QBs Provide Rooting Interest

By Tony Kornheiser
Monday, October 2, 2006

PHILADELPHIA -- Look, I hate to come across like a cheerleader for the "Monday Night Football" game, but tonight there is enormous star power with Brett Favre and Donovan McNabb. They're two of the rare football players who are actually recognized without their helmets, but what operates on a deeper level is that these are guys whose off-the-field melodramas have made them compelling, sympathetic characters even if you don't like their teams.

Favre has been without question the most charismatic and popular player in the NFL. Everybody knows his back story -- his addiction to painkillers; his father's death; his brother-in-law's death; his wife's cancer; his mother's house being destroyed by Katrina. All of these hurts have been played out publicly and through all of them Favre has stood tall. He is that absolutely rare athlete who seems even with his great fame and money to be just like us in that he is vulnerable to all the same wounds and suffering that we are. And we have seen him, last year for example, have a terrible season, in which every pass he threw seemed to be intercepted. We have heard him agonize about whether to retire and we have second-guessed his decision to return. We have seen him come back this year and, at least in the last two games, be as brilliant as he used to be and seem to enjoy playing football the way he once did.

In McNabb, we probably have the most scrutinized player in the NFL this year, even more scrutinized than Terrell Owens because McNabb was Owens's victim last year -- in an attack that seemed to be crazy and to come out of nowhere. There's probably nothing more devastating for a quarterback than to have it circulated that he has lost control of his team, that his leadership is fractured, which is what Owens charged. McNabb not only had to prove that he could come back from last year's injury, he also had to prove he could recover from T.O. Like Favre, McNabb has been great. He's thrown for close to 1,000 yards in three games with seven touchdowns and only one interception. Of course, just when you thought it was safe to go back in the water again, who do you think is coming to Philadelphia next week to play? T.O.! So McNabb will be held hostage again by Owens this week.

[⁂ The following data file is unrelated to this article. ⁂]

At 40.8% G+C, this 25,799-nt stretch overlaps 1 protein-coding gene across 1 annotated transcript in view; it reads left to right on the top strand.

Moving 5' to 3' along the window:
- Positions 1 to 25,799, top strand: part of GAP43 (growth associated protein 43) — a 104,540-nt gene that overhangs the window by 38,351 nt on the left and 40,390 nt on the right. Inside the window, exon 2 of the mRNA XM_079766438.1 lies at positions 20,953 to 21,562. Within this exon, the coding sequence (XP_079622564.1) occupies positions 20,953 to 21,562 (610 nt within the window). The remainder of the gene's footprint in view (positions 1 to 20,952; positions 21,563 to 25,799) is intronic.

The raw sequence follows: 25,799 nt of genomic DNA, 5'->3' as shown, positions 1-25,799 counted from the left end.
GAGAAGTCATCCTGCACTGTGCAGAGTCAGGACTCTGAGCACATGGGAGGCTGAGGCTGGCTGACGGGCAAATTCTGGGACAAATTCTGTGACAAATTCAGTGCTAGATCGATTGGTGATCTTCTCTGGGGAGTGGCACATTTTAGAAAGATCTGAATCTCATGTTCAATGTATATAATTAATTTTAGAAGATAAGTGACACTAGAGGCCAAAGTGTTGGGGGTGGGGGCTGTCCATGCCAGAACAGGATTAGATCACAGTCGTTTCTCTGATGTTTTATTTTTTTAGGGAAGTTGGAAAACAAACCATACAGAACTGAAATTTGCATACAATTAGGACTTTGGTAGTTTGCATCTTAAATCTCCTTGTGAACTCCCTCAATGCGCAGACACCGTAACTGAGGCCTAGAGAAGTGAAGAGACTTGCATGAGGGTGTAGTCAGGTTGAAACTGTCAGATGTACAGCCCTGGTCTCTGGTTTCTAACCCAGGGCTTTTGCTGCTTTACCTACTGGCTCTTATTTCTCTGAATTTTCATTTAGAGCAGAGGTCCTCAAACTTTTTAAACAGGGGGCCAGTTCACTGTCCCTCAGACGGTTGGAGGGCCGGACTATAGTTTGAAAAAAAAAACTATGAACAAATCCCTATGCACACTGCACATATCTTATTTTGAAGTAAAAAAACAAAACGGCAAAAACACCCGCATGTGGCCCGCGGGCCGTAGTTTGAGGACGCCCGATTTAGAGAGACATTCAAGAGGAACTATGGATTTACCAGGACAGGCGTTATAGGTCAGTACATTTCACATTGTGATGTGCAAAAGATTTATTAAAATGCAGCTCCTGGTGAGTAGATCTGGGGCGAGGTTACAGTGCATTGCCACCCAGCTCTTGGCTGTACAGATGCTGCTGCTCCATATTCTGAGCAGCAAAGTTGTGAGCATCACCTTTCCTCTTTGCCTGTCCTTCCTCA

Most of the time with athletes we appreciate what they do on the field and confine it to that. You don't let all of them into your life. But with these two we have stories that are not limited just to the field. These are legitimate stories of human drama and personal redemption. Favre and McNabb are both coming back from fruitless seasons, coming back from being wounded and knocked around. It might be hard to think of them as underdogs, but in this season they are. No matter what team you root for, it's pretty tough to root against them.

© 2006 The Washington Post Company